By Scott Froum, DDS
Although the high predictability and long-term success rate of dental implants is well documented in the literature,1 complications and failures can occur. Proportional to the increase in the volume of dental implants being placed is the number of adverse events that will occur. Some complications may be relatively minor and easy to correct, while others will be major and result in the loss of the implant or prosthesis. Implant complications and failures are most likely to occur within the first year of placement of the dental implant fixture and delivery of the final prosthesis, with some studies2 suggesting complete implant failure ranging from 3% to 8%. After an implant has been restored and placed in function for the first year, failure rates are dramatically reduced and have been reported3 to be around 1%. With these statistics in mind, it can be stated that tantamount to long-term implant success is the development of a protocol for the aftercare of patients’ post-dental implant placement during the critical failure period. In my office, the following empirical protocol is followed after the dental implant has been placed in a traditional two-stage approach.
Protocol after implant placement
The patient is seen one to two weeks after dental implant placement for suture removal, postsurgical instructions, and observation of healing. Careful attention is given to the possibility of soft tissue, hard tissue, and/or dental implant infection. The patient is seen again six weeks post-placement with the expectation that soft-tissue healing should be complete. At this time, oral hygiene is reviewed and a maintenance appointment is scheduled. The patient is scheduled three months post-placement for a maintenance appointment and observation appointment. A radiograph is taken of the dental implant at this time to evaluate hard-tissue levels. Bone levels should be stable with no evidence of peri-implant platform or periapical radiolucency. At this time, the dentist can determine when the patient can be scheduled for stage II uncovering and/or restoration.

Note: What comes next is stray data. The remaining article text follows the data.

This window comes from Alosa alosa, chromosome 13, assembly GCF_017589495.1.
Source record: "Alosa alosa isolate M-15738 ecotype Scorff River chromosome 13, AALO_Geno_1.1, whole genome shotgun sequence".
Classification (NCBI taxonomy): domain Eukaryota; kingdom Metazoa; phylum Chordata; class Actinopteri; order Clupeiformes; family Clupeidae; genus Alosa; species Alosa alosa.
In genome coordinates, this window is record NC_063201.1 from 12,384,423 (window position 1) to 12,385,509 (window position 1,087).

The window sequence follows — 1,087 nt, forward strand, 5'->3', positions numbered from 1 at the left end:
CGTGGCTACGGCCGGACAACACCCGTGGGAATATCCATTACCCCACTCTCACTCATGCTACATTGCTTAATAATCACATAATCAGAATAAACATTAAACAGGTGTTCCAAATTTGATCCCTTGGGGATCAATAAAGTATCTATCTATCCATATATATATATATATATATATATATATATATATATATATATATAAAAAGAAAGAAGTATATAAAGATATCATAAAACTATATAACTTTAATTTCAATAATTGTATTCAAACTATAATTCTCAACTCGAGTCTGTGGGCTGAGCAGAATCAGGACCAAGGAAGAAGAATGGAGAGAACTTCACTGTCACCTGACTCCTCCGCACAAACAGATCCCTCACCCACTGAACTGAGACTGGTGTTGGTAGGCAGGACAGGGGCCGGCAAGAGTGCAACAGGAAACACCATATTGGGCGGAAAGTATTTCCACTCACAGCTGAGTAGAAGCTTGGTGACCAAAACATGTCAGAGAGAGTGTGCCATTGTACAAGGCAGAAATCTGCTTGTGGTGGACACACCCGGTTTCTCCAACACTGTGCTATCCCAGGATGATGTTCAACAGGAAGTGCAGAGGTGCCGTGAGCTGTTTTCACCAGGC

Monitoring and maintenance
After the patient has been restored with the final restoration, it is imperative that he or she understands that careful monitoring and maintenance is required to ensure long-term success. In addition, the implant surgeon and restorative dentist must decipher and communicate follow-up responsibilities of the dental implant patient. I have a relationship with my restorative dentists where I see the patient one month post-final insertion for an observation. At this visit, the soft tissue is evaluated for the presence of bleeding, suppuration, inflammation, and probing depths. If any of these exist and the restoration is cement-retained, the implant must be evaluated for cement in the subgingival peri-implant sulcus.4
Radiographic and clinical gingival inspection is useful if retained cement is suspected. The patient is then seen three months post-insertion for a maintenance visit and a standardized radiograph (if not taken at the one-month interval). Bone levels are assessed. Oral hygiene is evaluated, and instruction is given if needed. Patient occlusion is measured and adjusted if necessary. In addition to the previously mentioned factors, the soft-tissue texture, color, and amount of keratinized tissue are noted. This type of exam and maintenance interval is repeated at six months and then yearly for the first three years.
Careful monitoring and early intervention can usually prevent minor implant complications from becoming serious or irreversible. The after-care philosophy of implant placement should follow the adage: An ounce of prevention is worth a pound of cure.
Scott Froum, DDS, is a periodontist and co-editor of Surgical-Restorative Resource e-newsletter. He is a clinical associate professor at the New York University Dental School in the Department of Periodontology and Implantology. He is in private practice in New York City. You may contact him through his website at www.drscottfroum.com.
1. Albrektsson T, Isidor F. Consensus report of session IV. In: Lang NP, Karring T, ed. Proceedings of the First European Workshop on Periodontology. London: Quintessence, 1994; 365-369.
2. Rosenberg ES, Cho SC, Elian N, et al. A comparison of characteristics of implant failure and survival in periodontally compromised and periodontally healthy patients: a clinical report. IJOMI. 2004; 19(6):873-879.
3. Perry J, Lenchewski E. Clinical performance and five-year retrospective evaluation of Frialit-2 implants. IJOMI. 2004; 19(6):887-891.
4. Shapoff CA, Laheh BJ. Crestal bone loss and the consequences of retained excess cement around dental implants. Compendium. 2012; 33(2).
By Scott Froum, DDS